Poppy felt, to put it quite literally, like crap. Her head hurt, her throat hurt, her stomach hurt… Ugh. However she knew it would be over within a matter of days, but because it was the flu and the flu spread, Arizona had also been lucky enough to have caught it also. She’d complained about how much she hated to be at home doing nothing instead of at the hospital helping tiny humans, but a hospital containing already sick people wasn’t exactly the best place to be while sick.
“This is hooooorriiiibleeee.” Poppy groaned as she rolled over on the couch, trying to find a position that was comfortable. She had been tossing and turning for over an hour, and was quite frankly sick of it. Why did the flu have to be so damn contagious? That was the only reason that she was even at home and not at school.
“I hear ya.” Arizona grumbled from the other couch. They were both currently lying on the couches in the living room, watching some crappy reality show that none of them even enjoyed and was just on for background noise. She sighed as she sat up; finally accepting that rest wasn’t going to happen any time soon, she picked up her crutches which were lying beside the couch and began making her way through to the kitchen. Poppy also sighed in defeat and decided to follow her.
“Ew, people.” Poppy shuddered as she checked her phone, only to see a few hateful messages. This was a regular occurrence now, but it was easy just to ignore them and block the bitches.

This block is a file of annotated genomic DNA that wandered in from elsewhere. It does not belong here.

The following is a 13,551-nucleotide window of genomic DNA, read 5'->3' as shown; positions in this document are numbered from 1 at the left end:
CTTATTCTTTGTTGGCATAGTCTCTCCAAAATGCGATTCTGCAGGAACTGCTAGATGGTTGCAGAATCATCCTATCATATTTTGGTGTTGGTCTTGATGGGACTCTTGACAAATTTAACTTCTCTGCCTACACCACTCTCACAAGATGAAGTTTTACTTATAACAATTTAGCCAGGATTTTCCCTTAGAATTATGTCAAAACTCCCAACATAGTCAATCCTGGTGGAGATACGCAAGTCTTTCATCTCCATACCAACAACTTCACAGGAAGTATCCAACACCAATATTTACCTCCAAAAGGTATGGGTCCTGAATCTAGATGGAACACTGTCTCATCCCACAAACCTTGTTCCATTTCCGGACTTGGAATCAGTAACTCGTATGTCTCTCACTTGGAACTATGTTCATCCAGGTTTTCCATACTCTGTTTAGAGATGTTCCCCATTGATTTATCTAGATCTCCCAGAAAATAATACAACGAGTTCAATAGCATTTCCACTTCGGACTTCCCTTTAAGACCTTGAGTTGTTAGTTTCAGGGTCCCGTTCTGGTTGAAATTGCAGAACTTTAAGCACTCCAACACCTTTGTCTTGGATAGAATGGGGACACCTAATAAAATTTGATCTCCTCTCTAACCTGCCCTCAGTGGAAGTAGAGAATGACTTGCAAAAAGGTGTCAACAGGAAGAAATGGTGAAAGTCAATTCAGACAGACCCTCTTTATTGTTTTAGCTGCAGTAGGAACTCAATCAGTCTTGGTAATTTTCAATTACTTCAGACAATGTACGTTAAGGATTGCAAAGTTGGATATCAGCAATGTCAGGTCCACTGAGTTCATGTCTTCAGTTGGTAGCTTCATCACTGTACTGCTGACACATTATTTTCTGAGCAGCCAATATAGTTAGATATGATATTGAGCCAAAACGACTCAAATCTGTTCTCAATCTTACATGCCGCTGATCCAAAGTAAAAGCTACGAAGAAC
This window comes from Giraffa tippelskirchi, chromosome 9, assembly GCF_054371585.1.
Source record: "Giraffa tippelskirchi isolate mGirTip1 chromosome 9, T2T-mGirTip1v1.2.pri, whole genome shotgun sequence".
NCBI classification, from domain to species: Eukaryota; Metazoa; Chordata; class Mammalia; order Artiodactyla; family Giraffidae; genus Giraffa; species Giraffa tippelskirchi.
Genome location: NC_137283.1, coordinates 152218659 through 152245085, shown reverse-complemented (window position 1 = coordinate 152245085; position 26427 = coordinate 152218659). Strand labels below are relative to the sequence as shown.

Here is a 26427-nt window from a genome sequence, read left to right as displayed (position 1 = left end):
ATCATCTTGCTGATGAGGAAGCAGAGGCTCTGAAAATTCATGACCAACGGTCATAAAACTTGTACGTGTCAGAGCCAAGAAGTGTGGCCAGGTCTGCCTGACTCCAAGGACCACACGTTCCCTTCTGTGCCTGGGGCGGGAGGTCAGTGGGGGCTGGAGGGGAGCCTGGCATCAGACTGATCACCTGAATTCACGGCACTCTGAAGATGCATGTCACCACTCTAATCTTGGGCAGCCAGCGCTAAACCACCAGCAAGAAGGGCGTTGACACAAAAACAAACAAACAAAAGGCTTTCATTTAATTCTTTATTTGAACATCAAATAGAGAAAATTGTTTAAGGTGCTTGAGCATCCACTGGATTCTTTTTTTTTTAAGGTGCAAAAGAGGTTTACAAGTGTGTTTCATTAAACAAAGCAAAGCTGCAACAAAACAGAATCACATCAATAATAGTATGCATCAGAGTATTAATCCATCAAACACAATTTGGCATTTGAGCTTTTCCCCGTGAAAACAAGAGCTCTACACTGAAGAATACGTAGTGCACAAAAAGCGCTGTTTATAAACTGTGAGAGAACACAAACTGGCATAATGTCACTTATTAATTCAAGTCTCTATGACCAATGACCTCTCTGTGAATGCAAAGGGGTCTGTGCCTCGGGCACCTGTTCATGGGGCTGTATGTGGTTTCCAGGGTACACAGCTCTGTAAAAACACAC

“Just ignore them, it gets easier.” Arizona advised, starting to pour over a stack of patient files that always seemed to follow her. She began making notes, deciding what approach would be best for each patient and what she could safely rule out.
“Do you still get hate for it? Even after school?” Poppy asked, watching Arizona write down different things intently even though she had no idea what any of it meant.
“Not as bad, but yeah. The worst case” Arizona set her pen down and thought for a moment “was when I had this patient, Billie. She and her whole family were very Christian and one time they saw me and Callie together, and requested a different doctor.”
“Well that’s not great.”
“No.” Arizona sighed. “But people believe what they believe, and we don’t have to worry about it.”
The next few hours passed as the rest of the morning had- slowly and boringly. With the help of Tylenol both of them were able to catch a little sleep, but only a little and then they were back to wandering the house, bored out of their minds.
“What are they talking about, ‘not his daughter’?!” Arizona exclaimed to the TV, currently showing Jeremy Kyle. Yup, their boredom had taken them that far. “He loves her, doesn’t matter about blood and DNA and all of that crap!”
Poppy could tell that she was still thinking about what had been said about her not being their mom. Over the past 11 months Poppy had learned that when something happened, Arizona would let it bug her for ages, and no matter how many times they told her it wasn’t true, she would keep going over and over it in her head.